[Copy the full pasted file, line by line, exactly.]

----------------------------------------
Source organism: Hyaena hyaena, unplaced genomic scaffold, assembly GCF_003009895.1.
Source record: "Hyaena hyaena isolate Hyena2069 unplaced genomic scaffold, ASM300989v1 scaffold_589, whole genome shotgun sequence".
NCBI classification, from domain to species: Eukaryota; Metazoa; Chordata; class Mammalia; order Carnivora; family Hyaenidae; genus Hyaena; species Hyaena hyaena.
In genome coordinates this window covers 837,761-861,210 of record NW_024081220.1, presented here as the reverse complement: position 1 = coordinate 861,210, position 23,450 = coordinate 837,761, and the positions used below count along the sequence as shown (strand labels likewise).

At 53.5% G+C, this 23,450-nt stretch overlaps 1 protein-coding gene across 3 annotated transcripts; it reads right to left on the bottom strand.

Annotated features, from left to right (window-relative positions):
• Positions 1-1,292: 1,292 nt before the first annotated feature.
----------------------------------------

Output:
Source organism: Hyaena hyaena, unplaced genomic scaffold, assembly GCF_003009895.1.
Source record: "Hyaena hyaena isolate Hyena2069 unplaced genomic scaffold, ASM300989v1 scaffold_589, whole genome shotgun sequence".
NCBI classification, from domain to species: Eukaryota; Metazoa; Chordata; class Mammalia; order Carnivora; family Hyaenidae; genus Hyaena; species Hyaena hyaena.
In genome coordinates this window covers 837,761-861,210 of record NW_024081220.1, presented here as the reverse complement: position 1 = coordinate 861,210, position 23,450 = coordinate 837,761, and the positions used below count along the sequence as shown (strand labels likewise).

At 53.5% G+C, this 23,450-nt stretch overlaps 1 protein-coding gene across 3 annotated transcripts; it reads right to left on the bottom strand.

Annotated features, from left to right (window-relative positions):
• Positions 1-1,292: 1,292 nt before the first annotated feature.